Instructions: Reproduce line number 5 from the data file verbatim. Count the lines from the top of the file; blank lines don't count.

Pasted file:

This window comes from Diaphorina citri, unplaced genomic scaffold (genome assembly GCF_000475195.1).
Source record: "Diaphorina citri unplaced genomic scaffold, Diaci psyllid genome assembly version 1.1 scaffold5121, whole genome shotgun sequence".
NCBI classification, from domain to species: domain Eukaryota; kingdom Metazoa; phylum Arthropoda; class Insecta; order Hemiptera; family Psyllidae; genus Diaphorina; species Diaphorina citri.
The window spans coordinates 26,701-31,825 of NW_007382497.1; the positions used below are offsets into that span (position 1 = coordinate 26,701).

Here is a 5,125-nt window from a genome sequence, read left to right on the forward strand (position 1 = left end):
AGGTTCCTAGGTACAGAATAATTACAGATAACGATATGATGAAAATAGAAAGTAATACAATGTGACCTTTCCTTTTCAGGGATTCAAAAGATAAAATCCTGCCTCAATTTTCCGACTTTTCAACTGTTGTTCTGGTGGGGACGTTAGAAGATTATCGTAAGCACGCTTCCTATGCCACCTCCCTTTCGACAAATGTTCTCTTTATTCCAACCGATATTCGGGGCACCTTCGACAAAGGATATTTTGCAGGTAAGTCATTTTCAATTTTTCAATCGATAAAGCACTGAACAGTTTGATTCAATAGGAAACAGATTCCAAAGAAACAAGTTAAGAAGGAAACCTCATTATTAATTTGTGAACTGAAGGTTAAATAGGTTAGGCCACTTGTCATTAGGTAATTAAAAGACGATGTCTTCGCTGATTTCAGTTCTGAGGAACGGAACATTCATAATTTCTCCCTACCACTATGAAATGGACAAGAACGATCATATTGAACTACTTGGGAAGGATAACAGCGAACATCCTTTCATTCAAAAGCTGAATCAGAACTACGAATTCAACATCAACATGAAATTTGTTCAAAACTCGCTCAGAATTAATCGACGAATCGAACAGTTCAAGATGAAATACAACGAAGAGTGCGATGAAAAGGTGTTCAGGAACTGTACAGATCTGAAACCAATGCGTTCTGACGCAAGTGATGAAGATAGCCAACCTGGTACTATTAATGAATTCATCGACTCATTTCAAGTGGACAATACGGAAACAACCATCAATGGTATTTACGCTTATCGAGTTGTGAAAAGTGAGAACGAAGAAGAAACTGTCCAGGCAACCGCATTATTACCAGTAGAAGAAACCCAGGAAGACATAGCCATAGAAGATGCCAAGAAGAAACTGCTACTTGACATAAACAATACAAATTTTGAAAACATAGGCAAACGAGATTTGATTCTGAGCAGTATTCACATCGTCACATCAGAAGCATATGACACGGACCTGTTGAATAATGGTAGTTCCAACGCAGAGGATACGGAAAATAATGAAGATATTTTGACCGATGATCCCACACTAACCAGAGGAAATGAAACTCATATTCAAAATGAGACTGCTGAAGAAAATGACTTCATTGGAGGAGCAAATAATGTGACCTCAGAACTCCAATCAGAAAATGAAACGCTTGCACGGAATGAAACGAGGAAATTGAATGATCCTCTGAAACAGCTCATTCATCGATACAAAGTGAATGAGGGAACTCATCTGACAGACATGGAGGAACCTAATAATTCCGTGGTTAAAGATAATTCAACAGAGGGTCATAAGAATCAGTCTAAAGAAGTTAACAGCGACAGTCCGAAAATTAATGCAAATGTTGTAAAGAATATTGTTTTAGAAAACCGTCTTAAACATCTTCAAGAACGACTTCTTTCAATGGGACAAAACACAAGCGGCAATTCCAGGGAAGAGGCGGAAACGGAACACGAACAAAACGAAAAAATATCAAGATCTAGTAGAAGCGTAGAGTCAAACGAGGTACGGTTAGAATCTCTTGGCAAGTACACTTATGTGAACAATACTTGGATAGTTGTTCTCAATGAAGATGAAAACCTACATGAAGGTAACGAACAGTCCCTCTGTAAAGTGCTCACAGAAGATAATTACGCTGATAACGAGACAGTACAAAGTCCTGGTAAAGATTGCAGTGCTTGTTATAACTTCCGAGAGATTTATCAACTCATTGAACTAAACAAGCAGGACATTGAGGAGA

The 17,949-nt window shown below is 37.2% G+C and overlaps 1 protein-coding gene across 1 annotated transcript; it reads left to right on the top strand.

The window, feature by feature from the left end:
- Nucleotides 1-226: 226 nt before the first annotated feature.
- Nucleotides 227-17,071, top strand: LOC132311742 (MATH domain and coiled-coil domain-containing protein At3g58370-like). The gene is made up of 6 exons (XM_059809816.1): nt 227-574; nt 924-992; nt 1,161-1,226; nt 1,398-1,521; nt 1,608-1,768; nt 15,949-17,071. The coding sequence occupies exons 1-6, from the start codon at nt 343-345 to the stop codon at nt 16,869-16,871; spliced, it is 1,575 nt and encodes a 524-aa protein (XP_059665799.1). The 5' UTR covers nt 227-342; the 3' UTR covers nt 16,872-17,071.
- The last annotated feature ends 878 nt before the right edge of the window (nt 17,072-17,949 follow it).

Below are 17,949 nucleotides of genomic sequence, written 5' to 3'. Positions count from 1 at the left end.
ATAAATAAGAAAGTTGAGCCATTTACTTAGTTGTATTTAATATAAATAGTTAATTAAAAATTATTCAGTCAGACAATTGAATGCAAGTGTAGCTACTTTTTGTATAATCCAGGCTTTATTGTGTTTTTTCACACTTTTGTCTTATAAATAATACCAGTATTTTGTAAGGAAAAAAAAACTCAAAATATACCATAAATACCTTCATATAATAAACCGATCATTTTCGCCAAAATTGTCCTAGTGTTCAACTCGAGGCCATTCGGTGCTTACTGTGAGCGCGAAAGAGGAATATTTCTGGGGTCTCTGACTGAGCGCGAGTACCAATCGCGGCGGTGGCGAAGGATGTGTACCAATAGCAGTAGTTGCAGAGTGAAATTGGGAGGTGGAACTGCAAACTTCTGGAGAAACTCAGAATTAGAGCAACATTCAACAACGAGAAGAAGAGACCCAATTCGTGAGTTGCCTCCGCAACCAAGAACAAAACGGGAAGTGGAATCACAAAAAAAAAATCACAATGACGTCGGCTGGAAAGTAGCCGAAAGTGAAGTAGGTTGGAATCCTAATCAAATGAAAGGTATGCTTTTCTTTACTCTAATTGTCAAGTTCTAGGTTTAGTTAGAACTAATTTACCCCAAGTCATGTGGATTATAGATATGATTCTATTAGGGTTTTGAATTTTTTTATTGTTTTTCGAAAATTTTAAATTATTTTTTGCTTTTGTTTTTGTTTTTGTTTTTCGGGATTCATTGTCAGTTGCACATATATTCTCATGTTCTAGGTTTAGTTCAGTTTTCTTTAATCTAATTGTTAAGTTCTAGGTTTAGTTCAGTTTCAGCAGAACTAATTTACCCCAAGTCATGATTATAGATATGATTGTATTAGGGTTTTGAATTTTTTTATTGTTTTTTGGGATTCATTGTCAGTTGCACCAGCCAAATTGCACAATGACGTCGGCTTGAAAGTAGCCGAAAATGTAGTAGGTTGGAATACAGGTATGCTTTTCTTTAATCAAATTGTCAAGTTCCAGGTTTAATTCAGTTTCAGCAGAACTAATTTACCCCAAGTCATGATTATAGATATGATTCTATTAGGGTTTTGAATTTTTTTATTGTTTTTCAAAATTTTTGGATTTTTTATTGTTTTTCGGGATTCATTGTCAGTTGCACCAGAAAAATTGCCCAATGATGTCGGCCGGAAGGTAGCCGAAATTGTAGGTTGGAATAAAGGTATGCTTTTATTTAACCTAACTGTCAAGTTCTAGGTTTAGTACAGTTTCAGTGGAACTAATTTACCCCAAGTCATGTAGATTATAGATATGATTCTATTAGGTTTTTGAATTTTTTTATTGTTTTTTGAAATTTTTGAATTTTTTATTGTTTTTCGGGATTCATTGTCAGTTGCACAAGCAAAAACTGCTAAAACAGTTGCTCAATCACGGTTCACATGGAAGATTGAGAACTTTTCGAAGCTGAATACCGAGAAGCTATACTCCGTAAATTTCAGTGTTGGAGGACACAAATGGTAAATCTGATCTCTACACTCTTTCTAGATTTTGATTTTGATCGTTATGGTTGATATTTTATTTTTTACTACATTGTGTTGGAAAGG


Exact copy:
Here is a 5,125-nt window from a genome sequence, read left to right on the forward strand (position 1 = left end):